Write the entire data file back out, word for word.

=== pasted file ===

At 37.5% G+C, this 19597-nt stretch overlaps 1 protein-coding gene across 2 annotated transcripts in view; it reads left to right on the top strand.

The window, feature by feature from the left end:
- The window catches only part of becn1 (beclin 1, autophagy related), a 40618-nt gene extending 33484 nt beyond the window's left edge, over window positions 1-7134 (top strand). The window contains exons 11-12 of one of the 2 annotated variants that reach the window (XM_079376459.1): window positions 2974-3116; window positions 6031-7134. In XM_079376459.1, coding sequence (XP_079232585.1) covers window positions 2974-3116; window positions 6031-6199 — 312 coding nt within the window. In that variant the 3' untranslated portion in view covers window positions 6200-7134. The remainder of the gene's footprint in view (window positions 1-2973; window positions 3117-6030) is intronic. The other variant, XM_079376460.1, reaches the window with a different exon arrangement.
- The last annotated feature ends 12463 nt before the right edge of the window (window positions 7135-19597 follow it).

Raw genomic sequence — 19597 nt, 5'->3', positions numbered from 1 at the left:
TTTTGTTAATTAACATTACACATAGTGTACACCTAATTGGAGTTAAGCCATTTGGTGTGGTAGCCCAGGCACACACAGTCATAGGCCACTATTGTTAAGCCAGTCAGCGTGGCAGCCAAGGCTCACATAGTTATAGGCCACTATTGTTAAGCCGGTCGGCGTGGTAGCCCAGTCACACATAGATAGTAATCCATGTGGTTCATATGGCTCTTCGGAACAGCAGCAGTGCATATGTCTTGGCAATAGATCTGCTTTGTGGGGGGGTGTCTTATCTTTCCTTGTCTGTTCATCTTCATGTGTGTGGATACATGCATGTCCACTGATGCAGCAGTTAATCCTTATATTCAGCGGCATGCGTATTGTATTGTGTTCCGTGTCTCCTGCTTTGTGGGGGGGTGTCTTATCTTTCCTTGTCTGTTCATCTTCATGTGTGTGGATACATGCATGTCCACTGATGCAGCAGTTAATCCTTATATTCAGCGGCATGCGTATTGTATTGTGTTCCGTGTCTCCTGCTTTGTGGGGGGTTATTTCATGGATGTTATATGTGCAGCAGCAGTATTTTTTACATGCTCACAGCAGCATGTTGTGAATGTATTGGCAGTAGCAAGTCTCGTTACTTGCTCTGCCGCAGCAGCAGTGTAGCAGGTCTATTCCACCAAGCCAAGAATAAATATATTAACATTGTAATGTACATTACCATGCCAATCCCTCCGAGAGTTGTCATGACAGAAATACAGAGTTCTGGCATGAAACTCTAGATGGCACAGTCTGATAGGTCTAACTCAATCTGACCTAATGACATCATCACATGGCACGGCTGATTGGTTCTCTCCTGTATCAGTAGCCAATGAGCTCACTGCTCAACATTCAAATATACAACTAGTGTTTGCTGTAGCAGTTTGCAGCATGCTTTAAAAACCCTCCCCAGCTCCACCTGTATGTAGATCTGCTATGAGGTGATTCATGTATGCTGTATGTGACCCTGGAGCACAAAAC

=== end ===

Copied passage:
At 37.5% G+C, this 19597-nt stretch overlaps 1 protein-coding gene across 2 annotated transcripts in view; it reads left to right on the top strand.

The window, feature by feature from the left end:
- The window catches only part of becn1 (beclin 1, autophagy related), a 40618-nt gene extending 33484 nt beyond the window's left edge, over window positions 1-7134 (top strand). The window contains exons 11-12 of one of the 2 annotated variants that reach the window (XM_079376459.1): window positions 2974-3116; window positions 6031-7134. In XM_079376459.1, coding sequence (XP_079232585.1) covers window positions 2974-3116; window positions 6031-6199 — 312 coding nt within the window. In that variant the 3' untranslated portion in view covers window positions 6200-7134. The remainder of the gene's footprint in view (window positions 1-2973; window positions 3117-6030) is intronic. The other variant, XM_079376460.1, reaches the window with a different exon arrangement.
- The last annotated feature ends 12463 nt before the right edge of the window (window positions 7135-19597 follow it).

Raw genomic sequence — 19597 nt, 5'->3', positions numbered from 1 at the left:
TTTTGTTAATTAACATTACACATAGTGTACACCTAATTGGAGTTAAGCCATTTGGTGTGGTAGCCCAGGCACACACAGTCATAGGCCACTATTGTTAAGCCAGTCAGCGTGGCAGCCAAGGCTCACATAGTTATAGGCCACTATTGTTAAGCCGGTCGGCGTGGTAGCCCAGTCACACATAGATAGTAATCCATGTGGTTCATATGGCTCTTCGGAACAGCAGCAGTGCATATGTCTTGGCAATAGATCTGCTTTGTGGGGGGGTGTCTTATCTTTCCTTGTCTGTTCATCTTCATGTGTGTGGATACATGCATGTCCACTGATGCAGCAGTTAATCCTTATATTCAGCGGCATGCGTATTGTATTGTGTTCCGTGTCTCCTGCTTTGTGGGGGGGTGTCTTATCTTTCCTTGTCTGTTCATCTTCATGTGTGTGGATACATGCATGTCCACTGATGCAGCAGTTAATCCTTATATTCAGCGGCATGCGTATTGTATTGTGTTCCGTGTCTCCTGCTTTGTGGGGGGTTATTTCATGGATGTTATATGTGCAGCAGCAGTATTTTTTACATGCTCACAGCAGCATGTTGTGAATGTATTGGCAGTAGCAAGTCTCGTTACTTGCTCTGCCGCAGCAGCAGTGTAGCAGGTCTATTCCACCAAGCCAAGAATAAATATATTAACATTGTAATGTACATTACCATGCCAATCCCTCCGAGAGTTGTCATGACAGAAATACAGAGTTCTGGCATGAAACTCTAGATGGCACAGTCTGATAGGTCTAACTCAATCTGACCTAATGACATCATCACATGGCACGGCTGATTGGTTCTCTCCTGTATCAGTAGCCAATGAGCTCACTGCTCAACATTCAAATATACAACTAGTGTTTGCTGTAGCAGTTTGCAGCATGCTTTAAAAACCCTCCCCAGCTCCACCTGTATGTAGATCTGCTATGAGGTGATTCATGTATGCTGTATGTGACCCTGGAGCACAAAAC